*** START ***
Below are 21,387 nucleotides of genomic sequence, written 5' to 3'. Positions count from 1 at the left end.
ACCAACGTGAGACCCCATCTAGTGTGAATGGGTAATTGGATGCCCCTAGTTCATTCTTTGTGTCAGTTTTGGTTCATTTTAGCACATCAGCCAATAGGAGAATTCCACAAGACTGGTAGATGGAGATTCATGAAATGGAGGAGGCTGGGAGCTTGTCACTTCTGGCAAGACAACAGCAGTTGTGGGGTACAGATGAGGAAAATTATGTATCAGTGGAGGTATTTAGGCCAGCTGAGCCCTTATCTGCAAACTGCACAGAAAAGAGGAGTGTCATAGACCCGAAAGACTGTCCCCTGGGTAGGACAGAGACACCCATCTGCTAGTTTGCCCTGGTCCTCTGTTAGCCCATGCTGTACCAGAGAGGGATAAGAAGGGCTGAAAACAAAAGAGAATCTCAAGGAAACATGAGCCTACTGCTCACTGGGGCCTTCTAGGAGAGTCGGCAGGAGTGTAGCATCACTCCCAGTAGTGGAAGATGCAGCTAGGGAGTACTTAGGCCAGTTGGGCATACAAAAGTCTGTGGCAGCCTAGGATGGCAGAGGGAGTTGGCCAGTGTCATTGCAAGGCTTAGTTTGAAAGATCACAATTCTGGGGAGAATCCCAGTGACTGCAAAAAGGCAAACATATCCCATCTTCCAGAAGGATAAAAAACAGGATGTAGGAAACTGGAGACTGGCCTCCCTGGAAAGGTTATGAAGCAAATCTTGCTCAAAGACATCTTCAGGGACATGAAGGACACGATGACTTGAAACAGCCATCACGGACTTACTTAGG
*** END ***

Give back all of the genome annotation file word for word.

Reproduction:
Below are 21,387 nucleotides of genomic sequence, written 5' to 3'. Positions count from 1 at the left end.
ACCAACGTGAGACCCCATCTAGTGTGAATGGGTAATTGGATGCCCCTAGTTCATTCTTTGTGTCAGTTTTGGTTCATTTTAGCACATCAGCCAATAGGAGAATTCCACAAGACTGGTAGATGGAGATTCATGAAATGGAGGAGGCTGGGAGCTTGTCACTTCTGGCAAGACAACAGCAGTTGTGGGGTACAGATGAGGAAAATTATGTATCAGTGGAGGTATTTAGGCCAGCTGAGCCCTTATCTGCAAACTGCACAGAAAAGAGGAGTGTCATAGACCCGAAAGACTGTCCCCTGGGTAGGACAGAGACACCCATCTGCTAGTTTGCCCTGGTCCTCTGTTAGCCCATGCTGTACCAGAGAGGGATAAGAAGGGCTGAAAACAAAAGAGAATCTCAAGGAAACATGAGCCTACTGCTCACTGGGGCCTTCTAGGAGAGTCGGCAGGAGTGTAGCATCACTCCCAGTAGTGGAAGATGCAGCTAGGGAGTACTTAGGCCAGTTGGGCATACAAAAGTCTGTGGCAGCCTAGGATGGCAGAGGGAGTTGGCCAGTGTCATTGCAAGGCTTAGTTTGAAAGATCACAATTCTGGGGAGAATCCCAGTGACTGCAAAAAGGCAAACATATCCCATCTTCCAGAAGGATAAAAAACAGGATGTAGGAAACTGGAGACTGGCCTCCCTGGAAAGGTTATGAAGCAAATCTTGCTCAAAGACATCTTCAGGGACATGAAGGACACGATGACTTGAAACAGCCATCACGGACTTACTTAGG